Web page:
Are postapartheid norms against open homophobia in party politics eroding in South Africa?
The moral drama of the Israeli occupation plays out at a South African school.
Rediscovered lectures Walter Rodney gave in 1978 in Hamburg shows a reflective intellectual, thinking critically about postcolonial African governance.
Political 'tribalism' has for far too long been seen as an African problem. It is also an American problem, reflecting parallel legacies of colonialism.
If you want a prejudice to look respectable, put a number to it and compile an index. You can then rule the minds of many people.
On xenophobia against Nigerians in Ghana.
Apartheid propaganda, white media and Afrikaner nationalists painted Verwoerd's killer as crazy, but Dimitri Tsafendas was a committed political activist.
Zambia's mining unions increasingly focus on profit-generating businesses, at the expense of collective action.
Constant attention to segregation in formerly white South African schools limits our understanding of how race works in the school system.
The contrasting receptions for high profile visitors to Ghana—first Prince Charles and Camilla from the UK, then a group of African-American celebrities from the United States—says a lot.
The secretary of a Tanzanian bus drivers' union explains why the system of privately owned commercial buses is breaking down. He proposes collective ownership.
In Somalia young people are the majority, yet have to act and perform “age"—appear older—to succeed or get anywhere in life.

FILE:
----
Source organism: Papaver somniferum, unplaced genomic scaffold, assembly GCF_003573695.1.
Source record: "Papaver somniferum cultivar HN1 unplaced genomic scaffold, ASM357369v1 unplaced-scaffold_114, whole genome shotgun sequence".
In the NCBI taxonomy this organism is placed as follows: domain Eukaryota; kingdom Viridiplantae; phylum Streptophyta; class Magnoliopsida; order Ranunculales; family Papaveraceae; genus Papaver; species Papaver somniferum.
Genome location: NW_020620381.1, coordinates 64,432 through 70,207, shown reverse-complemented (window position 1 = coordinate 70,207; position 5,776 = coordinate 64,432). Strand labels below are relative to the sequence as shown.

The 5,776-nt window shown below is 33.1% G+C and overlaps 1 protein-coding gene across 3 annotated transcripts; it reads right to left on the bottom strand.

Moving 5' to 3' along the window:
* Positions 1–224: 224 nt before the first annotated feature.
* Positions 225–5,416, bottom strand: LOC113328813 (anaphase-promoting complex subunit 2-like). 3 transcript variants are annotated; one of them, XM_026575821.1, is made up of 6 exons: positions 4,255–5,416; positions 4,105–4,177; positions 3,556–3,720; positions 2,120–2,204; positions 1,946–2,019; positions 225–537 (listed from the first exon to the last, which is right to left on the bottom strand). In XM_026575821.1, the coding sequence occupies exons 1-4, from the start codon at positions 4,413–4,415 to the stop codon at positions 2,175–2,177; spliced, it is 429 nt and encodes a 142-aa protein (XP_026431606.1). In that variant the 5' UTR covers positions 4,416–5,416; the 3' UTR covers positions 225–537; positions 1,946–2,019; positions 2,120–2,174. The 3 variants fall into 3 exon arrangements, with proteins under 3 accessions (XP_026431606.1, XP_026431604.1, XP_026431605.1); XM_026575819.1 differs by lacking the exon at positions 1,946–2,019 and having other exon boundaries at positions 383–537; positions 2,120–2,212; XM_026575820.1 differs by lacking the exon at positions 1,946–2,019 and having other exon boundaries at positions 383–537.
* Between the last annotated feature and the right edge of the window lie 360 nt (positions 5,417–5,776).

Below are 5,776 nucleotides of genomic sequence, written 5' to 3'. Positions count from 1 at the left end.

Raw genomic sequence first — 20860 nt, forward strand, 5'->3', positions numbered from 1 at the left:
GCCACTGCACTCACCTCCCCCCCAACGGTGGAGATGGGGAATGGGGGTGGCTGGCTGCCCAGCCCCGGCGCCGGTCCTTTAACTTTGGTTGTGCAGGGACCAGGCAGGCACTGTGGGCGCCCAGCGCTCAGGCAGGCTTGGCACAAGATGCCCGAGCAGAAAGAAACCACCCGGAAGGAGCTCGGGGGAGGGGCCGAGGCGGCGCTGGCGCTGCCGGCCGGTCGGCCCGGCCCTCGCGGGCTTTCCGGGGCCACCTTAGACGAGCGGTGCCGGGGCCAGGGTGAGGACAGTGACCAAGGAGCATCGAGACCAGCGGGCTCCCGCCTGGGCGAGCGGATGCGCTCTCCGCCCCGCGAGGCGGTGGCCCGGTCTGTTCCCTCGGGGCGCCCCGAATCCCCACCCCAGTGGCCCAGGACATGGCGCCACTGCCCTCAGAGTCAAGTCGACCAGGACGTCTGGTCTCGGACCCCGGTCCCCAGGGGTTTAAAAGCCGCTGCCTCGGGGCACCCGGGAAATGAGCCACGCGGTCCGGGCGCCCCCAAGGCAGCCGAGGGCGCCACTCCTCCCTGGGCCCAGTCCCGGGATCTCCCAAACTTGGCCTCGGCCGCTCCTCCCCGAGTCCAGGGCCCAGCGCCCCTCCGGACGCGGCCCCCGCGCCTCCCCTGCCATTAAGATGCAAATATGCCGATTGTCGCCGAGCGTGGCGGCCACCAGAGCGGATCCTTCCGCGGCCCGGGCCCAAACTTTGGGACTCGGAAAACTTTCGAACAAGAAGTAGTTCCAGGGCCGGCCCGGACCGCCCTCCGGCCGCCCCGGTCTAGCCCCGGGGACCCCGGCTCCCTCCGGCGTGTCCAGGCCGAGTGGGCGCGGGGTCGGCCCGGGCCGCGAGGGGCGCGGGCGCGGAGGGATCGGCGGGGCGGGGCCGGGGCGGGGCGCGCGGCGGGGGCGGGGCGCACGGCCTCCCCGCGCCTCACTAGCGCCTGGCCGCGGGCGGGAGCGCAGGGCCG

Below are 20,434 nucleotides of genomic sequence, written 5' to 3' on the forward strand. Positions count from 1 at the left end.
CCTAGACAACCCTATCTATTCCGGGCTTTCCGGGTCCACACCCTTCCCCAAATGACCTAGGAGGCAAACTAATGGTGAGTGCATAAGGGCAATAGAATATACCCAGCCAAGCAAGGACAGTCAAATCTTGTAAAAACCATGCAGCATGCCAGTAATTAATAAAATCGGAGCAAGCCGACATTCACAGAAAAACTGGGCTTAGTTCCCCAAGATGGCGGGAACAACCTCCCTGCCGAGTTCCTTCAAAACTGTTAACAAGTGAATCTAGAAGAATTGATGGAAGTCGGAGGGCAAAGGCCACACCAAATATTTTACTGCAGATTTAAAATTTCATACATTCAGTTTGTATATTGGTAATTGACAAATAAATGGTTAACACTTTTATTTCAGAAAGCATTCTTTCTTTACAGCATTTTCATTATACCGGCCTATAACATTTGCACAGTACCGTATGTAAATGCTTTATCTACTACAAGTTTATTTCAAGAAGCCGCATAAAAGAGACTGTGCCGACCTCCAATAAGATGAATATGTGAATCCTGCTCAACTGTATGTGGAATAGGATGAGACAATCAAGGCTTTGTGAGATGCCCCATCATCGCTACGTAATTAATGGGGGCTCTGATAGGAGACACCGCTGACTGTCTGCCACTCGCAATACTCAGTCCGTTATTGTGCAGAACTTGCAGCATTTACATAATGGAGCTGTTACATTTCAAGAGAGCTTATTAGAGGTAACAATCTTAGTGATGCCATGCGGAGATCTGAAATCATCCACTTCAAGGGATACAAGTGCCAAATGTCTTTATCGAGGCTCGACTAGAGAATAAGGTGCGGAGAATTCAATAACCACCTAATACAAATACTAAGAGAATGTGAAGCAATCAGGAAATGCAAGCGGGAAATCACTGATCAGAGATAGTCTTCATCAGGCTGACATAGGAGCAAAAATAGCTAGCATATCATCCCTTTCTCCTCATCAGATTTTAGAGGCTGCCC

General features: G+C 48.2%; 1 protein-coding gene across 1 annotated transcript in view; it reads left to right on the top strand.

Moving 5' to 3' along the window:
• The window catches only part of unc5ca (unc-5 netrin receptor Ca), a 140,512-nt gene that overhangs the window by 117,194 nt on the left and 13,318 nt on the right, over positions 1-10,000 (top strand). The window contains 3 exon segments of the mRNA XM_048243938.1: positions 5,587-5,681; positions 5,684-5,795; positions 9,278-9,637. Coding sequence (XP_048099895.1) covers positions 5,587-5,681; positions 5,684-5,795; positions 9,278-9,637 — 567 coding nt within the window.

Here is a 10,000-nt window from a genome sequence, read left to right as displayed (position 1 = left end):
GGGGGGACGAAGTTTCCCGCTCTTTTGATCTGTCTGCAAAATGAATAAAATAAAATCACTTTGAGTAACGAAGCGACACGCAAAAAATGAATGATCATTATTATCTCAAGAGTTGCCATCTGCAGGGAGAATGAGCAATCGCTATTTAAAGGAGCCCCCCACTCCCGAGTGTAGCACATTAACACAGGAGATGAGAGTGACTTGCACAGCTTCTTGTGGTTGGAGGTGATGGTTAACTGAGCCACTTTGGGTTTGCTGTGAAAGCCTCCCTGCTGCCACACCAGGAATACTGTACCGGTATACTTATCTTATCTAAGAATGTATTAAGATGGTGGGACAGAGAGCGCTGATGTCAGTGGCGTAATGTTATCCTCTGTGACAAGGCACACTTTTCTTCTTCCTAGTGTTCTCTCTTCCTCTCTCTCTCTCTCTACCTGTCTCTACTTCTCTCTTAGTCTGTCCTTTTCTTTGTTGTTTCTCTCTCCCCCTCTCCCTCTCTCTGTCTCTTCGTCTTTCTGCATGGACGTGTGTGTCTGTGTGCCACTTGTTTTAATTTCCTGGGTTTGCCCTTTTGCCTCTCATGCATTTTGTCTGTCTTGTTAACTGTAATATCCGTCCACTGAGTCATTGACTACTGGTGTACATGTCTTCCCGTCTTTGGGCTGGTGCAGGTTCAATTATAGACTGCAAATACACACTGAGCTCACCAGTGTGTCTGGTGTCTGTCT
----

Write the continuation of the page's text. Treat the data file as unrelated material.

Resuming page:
The latest trick is to transfer tax-payer funded aid aimed at Africa and the Middle East into the pockets of corporations and individuals.
Albert Luthuli was ANC President when South Africa's biggest liberation movement turned to armed struggle. He's been the subject of much conjecture. What did he actually think about political violence?
Even with the contradictory and violent policies of many African contexts, is emigration to the continent from toxic, racist, rightwing Brazil a viable option for Afro-Brazilians?
Samir Amin's life resembled that of Karl Marx: a man without a homeland, but one whose home was a chosen commitment to a historical project.
Displacing African Studies outside of Africa and emptying it of transformative potential, obscures its revolutionary legacy. The result: an impotent, banal field.
Why do people on the border between Nigeria and northern Cameroon refer to Boko Haram as slave holders?
There is a seamless continuity in the industrial levels of imprisonment employed by the colonial and the modern South African state.
The power of having a god who resembles us.